2016 $3,470 $4,340
2017 $3,560 $4,520
2018 $3,700 $4,700
2019 $3,780 $4,850

America’s love of the automobile has been well-documented. Of all the capital investment in transportation in the US since 1956, 78 percent was spent on highways. The remaining amounts were divided between rail, aviation, mass transit (such as subways and trolleys) and water. [9] Driving into Debt https://uspirg.org/feature/usp/driving-debt

With the cost of automobiles rising and auto loans increasing in length, American consumers seem locked into a never-ending cycle of auto debt. New York, however, has been taking steps to help consumers in this area. Last May, New York’s attorney general Letitia James, along with other attorneys general from around the country, reached a settlement with Santander Bank to provide consumer relief for unfair lending practices. Santander targeted subprime borrowers, putting them into loans with a high probability of default. [10] Attorney General James Announces Over $550 Million Settlement with Nation’s Largest Subprime Auto Financing Company, Delivering Relief to Hundreds of Thousands of Struggling Consumers https://ag.ny.gov/press-release/2020/attorney-general-james-announces-over-550-million-settlement-nations-largest The settlement will repair borrowers’ credit scores and require subprime lenders to stop writing loans that they know a consumer cannot repay.

While New York’s amount of auto debt is steadily increasing, it still falls below the national average. A big contributor to this is New York City, which is arguably the most transit-oriented city in the United States.[9] If you have ever been stuck in traffic at either the Lincoln or Holland Tunnels, the George Washington Bridge, or the Long Island Expressway, then you have probably entertained the thought, “I should have taken the train.” You can visit any of the five boroughs on the confusing but relatively reliable subway system. If you add the Long Island Rail Road and the bus, you can go from the Hamptons to the far end of the Bronx without ever using a car.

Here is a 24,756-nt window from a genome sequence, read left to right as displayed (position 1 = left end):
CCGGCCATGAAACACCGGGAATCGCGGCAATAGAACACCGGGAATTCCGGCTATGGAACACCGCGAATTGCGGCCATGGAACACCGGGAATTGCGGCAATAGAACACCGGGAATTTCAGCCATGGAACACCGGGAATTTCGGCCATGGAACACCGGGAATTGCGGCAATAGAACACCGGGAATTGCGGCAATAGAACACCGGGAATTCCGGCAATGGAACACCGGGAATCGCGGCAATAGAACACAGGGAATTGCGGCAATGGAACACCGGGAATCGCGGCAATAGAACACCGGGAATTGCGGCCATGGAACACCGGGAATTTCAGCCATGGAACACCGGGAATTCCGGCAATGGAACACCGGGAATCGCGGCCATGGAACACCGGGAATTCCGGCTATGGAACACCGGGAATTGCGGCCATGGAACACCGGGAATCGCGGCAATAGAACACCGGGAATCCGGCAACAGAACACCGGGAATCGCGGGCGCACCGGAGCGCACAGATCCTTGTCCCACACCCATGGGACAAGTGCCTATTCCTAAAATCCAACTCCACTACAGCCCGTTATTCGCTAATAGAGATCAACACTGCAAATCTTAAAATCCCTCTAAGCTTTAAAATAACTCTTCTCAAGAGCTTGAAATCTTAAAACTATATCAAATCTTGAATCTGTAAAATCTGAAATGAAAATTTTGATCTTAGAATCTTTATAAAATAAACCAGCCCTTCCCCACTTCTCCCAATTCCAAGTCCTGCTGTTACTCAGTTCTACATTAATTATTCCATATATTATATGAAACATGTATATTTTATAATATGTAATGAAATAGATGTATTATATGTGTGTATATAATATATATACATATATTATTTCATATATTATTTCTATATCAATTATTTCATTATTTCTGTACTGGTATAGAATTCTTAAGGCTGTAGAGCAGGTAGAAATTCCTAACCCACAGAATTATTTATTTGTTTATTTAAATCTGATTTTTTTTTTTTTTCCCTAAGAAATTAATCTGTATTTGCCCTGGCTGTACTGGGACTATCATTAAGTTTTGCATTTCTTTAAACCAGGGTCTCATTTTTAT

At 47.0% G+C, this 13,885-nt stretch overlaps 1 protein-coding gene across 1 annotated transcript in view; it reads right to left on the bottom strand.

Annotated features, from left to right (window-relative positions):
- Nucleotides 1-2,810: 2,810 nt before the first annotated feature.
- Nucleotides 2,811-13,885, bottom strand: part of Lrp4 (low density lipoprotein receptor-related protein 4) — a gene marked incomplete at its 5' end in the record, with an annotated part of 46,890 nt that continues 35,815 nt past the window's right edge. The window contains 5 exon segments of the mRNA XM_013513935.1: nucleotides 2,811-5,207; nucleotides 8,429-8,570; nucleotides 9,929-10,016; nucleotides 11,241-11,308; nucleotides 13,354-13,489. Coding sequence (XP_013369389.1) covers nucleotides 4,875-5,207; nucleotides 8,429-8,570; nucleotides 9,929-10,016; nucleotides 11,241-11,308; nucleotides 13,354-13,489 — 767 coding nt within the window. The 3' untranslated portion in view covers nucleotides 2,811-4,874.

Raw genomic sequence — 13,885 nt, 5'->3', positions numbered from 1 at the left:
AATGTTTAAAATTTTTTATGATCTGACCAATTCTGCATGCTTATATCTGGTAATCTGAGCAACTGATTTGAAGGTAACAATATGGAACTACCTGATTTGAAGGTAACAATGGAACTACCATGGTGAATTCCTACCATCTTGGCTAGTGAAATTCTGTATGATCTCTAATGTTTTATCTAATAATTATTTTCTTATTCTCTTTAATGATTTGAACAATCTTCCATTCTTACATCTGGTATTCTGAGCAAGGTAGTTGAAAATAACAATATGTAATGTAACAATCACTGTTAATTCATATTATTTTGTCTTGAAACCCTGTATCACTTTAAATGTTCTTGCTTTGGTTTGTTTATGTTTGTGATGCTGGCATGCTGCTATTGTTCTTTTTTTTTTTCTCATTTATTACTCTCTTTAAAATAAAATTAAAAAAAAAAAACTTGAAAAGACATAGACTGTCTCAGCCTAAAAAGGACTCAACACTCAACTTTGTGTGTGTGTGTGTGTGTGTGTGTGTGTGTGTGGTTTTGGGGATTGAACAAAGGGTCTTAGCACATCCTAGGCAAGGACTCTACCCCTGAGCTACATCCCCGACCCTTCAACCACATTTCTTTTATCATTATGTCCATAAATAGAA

Student Loan Debt

Year Student Loan Debt - NY Student Loan Debt - US
2003 $2,410 $1,060
2004 $2,570 $1,440
2005 $2,850 $1,610
2006 $2,930 $1,970
2007 $2,710 $2,250
2008 $2,630 $2,670
2009 $2,540 $3,010
2010 $2,610 $3,370
2011 $2,740 $3,620
2012 $2,870 $4,000
2013 $2,930 $4,250
2014 $3,110 $4,490
2015 $3,350 $4,660
2016 $3,470 $4,920
2017 $3,560 $5,130
2018 $3,700 $5,390
2019 $3,780 $5,510

There are more than 300 colleges and universities located in New York. California is the only state with more higher education institutions. [11] A Deeper Look at Student Loan Debt in New York State https://rockinst.org/blog/a-deeper-look-at-student-loan-debt-in-new-york-state/ These institutions serve about 1.2 million students at any given time, and 59 percent of those students will graduate with debt. [12] New York students owe over $31,000 in college debt, report finds https://www.silive.com/news/2019/09/new-york-students-owe-over-31000-in-college-debt-report-finds.html While this number seems sobering, it’s important to note the flip side of this coin; namely, that more than 40 percent of students will graduate with no debt at all.

New York turned a corner with regard to student debt in 2008, the year that New York’s average student loan debt dropped below the national average. It’s stayed there ever since, and there are a few reasons for this. First and foremost, the State University of New York (SUNY) is the largest comprehensive system of public universities, colleges, and community colleges in the country. [12] New York students owe over $31,000 in college debt, report finds https://www.silive.com/news/2019/09/new-york-students-owe-over-31000-in-college-debt-report-finds.html SUNY serves 400,000 students, half of whom will graduate without any debt. The other half will carry debt of about $26,000 for a bachelor's degree, a manageable sum.

New York higher education has kept the burden of debt for students lower than other states by keeping tuition reasonable and offering a wide range of financial assistance, and even tuition reimbursement in many cases. New York ranks second in the nation for the most total grant aid awarded to students and ranks first for aid awarded based on financial need. [11] A Deeper Look at Student Loan Debt in New York State https://rockinst.org/blog/a-deeper-look-at-student-loan-debt-in-new-york-state/

Sources